We live on the wrong side of the tracks in our town. Not figuratively—there’s nothing really different about the two “sides” of West Chicago—but literally. We have to cross two intersecting railroad tracks to get to schools, work, church, friends, grocery store, and library. The only thing on this side of the tracks are Walmart and the shopping mall, both of which I avoid as much as possible.
I have heard that, on average, a train crosses the tracks here in West Chicago eight times an hour. I believe it. In fact, I think that number may be low. I often have days when I wait for a train every single time I cross the tracks. One day two weeks ago, that was eight times.
Early on in our renting of this house, I was sitting at the train crossing, drumming my fingers and looking and listening for the big engine that powers the end of particularly long freight trains like that one, when I realized that, if I was willing, God could use the trains to teach me patience. Since then, I’ve tried to use that time well. I sing, talk with those in the car with me, pray if I’m alone, jot down thoughts in my journal, even knit (that only happens when I’m not the one driving).
A few weeks ago I was waiting at a train with the three youngest kids. We were chatting and goofing off, and they were looking for the rear engine. For no reason at all I began singing the song, “It’s the end of the world as we know it.” I only know about two lines of that song, so I sang those phrases a few times and then slipped into another song I know better. Suddenly one of the kids shouted out, “There’s the engine.”
Sure enough, the heavy rumble announced its approach. As if on cue, the three kids, ranged across the back seat like a chorus, belted out, “It’s the end of the TRAIN as we know it, it’s the end of the TRAIN as we know it, it’s the end of the TRAIN as we know it,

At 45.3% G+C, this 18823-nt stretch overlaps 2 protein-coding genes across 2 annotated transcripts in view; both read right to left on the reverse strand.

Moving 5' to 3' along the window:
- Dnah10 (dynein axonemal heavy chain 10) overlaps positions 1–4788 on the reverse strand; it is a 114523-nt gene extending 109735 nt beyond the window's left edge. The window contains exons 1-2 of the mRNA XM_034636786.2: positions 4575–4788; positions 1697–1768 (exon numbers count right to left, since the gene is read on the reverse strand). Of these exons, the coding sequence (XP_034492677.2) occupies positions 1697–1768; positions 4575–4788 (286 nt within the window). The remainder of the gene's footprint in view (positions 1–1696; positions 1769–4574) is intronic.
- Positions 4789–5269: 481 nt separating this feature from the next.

“And we feel fine!” (And then they sang that funny line that sounds like the singer might be saying, “diggy, diggy, diggy, diggy.”)
All together, on key, like they had planned and practiced it (and as far as I know, they never had).
I laughed so hard.
This morning I thought about that story as I crossed the train tracks—without a wait. It made me think of my current favorite song: “This is not the End” by Gungor (if you haven’t heard of them, check them out—thought-provoking music). Here are a few of the lyrics:
“This is not the end of this.
We will open our eyes wide, wider.
This is not our last breath.
We will open our mouths wide, wider.
This is not the end of us.
We will shine like the stars, bright, brighter.”
I feel like crying and laughing at the same time when I sing that song—which I shout out as loud as I can if I’m alone. It’s full of so much hope! THIS, a life that often feels a lot like waiting for a train, is NOT the end of it all. One day it will pass, and that ending will be a huge beginning! I will be able to see with wide-open eyes. I will be able to praise with wide-open lips. I will fulfill that beautiful image of Philippians 2:15: I will shine like a star in my complete revelry in God.
But there is hope for this time, too, this train-waiting time; I can rest in the promise of Philippians 1:6: that until THAT end, God will open my eyes, bit by bit, wider and wider, so I can see less of my frustrations and more of Him. He will open my lips (and my pen/keyboard) so that testimony flows from them rather than selfish, hurtful things. He will turn up, degree by degree, my dimmer switch (or in this case, my brightening switch) so I shine His love brighter into the darkness that surrounds me.
In a few months we will move to the house we’re purchasing on the “right” side of the tracks, and my regular train-waiting times will be over. They’ve become almost enjoyable as necessary stopping points, worthwhile reminders that there is much good in waiting, listening, trusting, reflecting. It’s so easy to forget my true purposes when I’m incessantly running around. Good waiting (both for trains and in life) helps me remember.